Baseline health perceptions, dysphagia, and survival in patients with head and neck cancer
We would like to thank Sandy Schwartz, MS, SLP, for assistance in the initial implementation of this study, and Olga Tchuvatkina, MS, and Suresh Yalamanchi for database support.
In head and neck cancer patients prior to treatment, dysphagia noted by patients is more common than aspiration on formal swallow studies. The authors hypothesized that patient-reported dysphagia impacts multiple domains of quality of life (QOL) and predicts disease recurrence and disease-related death.
The Swal-QOL, a dysphagia-specific, swallowing-related, QOL measure, and the EuroQOL-5D-3L were administered to 159 patients before treatment with curative intent in this prospective cohort study. Logistic regression analysis evaluated associations among clinical and subjective measures. Multivariable competing risk regression tested the impact of clinical, tumor, and patient-reported measures on survival.
Baseline dysphagia, pain, and diminished patient-reported health state were found to be closely associated with weight loss before treatment and advanced T classification. However, only 58% of patients (23 of 40 patients) reporting dysphagia experienced > 5% weight loss. Dysphagia was found to be associated with pain and/or diminished patient-reported health state, independent of weight loss. Female patients were more likely to report pain and dysphagia, whereas male patients reported dysphagia alone. Dysphagia was found to be predictive of disease recurrence and disease-related death, adjusting for T and N classifications, ECOG performance status, smoking status, and weight loss, and accounting for competing risks of death (recurrence-free survival: hazards ratio, 3.8 [95% confidence interval, 1.7-8.4; P = .001] and disease-related death: hazards ratio, 4.2 [95% confidence interval, 1.04-5; P = .004]).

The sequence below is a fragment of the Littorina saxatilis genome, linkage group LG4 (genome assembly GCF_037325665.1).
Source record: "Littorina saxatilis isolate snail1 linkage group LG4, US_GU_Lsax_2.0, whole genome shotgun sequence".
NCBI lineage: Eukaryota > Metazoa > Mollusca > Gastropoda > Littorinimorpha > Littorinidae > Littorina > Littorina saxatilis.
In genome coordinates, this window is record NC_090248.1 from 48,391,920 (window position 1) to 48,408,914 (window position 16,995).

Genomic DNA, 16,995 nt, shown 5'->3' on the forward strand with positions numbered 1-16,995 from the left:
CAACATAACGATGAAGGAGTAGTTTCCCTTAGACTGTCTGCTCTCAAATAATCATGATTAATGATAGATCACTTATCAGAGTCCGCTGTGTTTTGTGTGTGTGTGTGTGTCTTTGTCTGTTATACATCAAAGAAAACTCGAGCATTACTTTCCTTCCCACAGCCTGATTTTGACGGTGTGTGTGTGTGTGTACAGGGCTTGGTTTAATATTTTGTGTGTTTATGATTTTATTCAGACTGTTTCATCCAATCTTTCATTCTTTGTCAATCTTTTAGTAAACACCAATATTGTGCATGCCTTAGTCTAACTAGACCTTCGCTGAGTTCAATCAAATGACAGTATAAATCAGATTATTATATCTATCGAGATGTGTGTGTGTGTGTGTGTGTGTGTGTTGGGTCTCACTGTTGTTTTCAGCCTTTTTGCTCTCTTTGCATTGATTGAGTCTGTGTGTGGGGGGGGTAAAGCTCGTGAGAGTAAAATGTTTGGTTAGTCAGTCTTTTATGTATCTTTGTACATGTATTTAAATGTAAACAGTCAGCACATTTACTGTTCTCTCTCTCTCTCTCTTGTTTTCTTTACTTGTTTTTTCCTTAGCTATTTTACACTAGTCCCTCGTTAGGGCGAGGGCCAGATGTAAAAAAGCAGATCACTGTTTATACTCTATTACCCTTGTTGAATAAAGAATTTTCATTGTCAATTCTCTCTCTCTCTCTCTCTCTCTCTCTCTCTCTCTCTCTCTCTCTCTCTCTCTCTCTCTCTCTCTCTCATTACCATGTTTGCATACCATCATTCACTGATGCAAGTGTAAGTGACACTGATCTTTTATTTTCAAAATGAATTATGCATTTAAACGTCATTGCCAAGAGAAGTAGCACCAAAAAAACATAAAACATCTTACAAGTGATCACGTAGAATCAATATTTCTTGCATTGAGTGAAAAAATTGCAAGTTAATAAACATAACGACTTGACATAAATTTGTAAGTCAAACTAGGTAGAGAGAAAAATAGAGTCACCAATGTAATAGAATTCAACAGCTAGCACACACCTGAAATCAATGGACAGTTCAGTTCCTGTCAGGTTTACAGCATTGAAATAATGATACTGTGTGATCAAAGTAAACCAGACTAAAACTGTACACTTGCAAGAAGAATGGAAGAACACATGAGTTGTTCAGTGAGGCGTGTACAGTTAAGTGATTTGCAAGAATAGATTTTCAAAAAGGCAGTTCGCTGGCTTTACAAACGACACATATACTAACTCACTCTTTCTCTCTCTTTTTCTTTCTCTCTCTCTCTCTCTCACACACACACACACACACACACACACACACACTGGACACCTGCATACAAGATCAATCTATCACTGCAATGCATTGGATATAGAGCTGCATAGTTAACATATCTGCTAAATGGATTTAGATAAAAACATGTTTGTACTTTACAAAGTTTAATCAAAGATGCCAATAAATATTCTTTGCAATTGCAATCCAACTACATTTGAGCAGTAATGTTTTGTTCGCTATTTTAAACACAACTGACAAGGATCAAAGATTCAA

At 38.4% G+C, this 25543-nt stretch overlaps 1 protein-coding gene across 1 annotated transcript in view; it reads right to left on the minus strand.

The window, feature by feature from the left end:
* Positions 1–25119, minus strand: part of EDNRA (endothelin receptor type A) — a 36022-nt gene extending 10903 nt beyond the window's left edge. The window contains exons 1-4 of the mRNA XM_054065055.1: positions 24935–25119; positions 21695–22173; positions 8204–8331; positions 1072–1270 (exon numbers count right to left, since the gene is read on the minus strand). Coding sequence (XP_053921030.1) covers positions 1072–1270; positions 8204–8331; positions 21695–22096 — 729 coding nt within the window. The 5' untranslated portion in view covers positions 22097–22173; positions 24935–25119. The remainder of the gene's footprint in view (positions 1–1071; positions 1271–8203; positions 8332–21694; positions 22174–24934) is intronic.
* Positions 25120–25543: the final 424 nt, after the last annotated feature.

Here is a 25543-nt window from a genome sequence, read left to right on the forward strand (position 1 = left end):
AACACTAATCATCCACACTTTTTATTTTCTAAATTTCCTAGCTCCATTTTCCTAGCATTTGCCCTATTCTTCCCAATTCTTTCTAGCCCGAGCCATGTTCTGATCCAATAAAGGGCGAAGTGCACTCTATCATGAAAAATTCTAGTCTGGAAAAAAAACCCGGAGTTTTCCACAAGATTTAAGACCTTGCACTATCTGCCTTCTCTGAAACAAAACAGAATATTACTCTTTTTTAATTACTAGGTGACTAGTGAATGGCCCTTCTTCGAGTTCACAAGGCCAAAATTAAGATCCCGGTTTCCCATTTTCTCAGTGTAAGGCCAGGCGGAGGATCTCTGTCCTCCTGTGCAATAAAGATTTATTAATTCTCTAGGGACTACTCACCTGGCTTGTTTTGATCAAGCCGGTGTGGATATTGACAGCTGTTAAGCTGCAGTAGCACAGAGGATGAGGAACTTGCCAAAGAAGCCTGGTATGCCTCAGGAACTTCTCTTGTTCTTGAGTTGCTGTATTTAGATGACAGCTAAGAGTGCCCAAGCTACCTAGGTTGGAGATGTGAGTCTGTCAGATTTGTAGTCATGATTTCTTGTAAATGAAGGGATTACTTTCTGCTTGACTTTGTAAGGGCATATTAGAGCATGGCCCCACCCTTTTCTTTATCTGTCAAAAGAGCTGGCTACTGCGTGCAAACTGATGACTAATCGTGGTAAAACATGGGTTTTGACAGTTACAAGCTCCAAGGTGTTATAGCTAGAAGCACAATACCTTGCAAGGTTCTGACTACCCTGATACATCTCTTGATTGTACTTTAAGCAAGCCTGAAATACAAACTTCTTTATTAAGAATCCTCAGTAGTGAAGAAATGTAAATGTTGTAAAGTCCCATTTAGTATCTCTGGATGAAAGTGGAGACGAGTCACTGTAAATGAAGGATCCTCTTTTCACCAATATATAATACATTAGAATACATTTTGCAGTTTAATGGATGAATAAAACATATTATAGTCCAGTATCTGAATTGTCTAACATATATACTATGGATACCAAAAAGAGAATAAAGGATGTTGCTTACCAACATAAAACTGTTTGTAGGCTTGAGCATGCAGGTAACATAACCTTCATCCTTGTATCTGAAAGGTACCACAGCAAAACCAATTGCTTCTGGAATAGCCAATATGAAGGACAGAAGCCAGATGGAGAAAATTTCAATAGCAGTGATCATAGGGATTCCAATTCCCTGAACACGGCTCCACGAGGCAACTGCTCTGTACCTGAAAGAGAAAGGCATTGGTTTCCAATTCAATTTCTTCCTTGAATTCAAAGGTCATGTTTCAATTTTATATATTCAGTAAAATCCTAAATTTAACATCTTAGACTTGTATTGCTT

Baseline dysphagia affects multiple domains of QOL and general health perceptions in patients with head and neck cancer prior to treatment. A dysphagia measure captures the effort of maintaining nutrition, and identifies patients predisposed to disease recurrence and disease-related death. Cancer 2014;120:840–847. © 2013 American Cancer Society.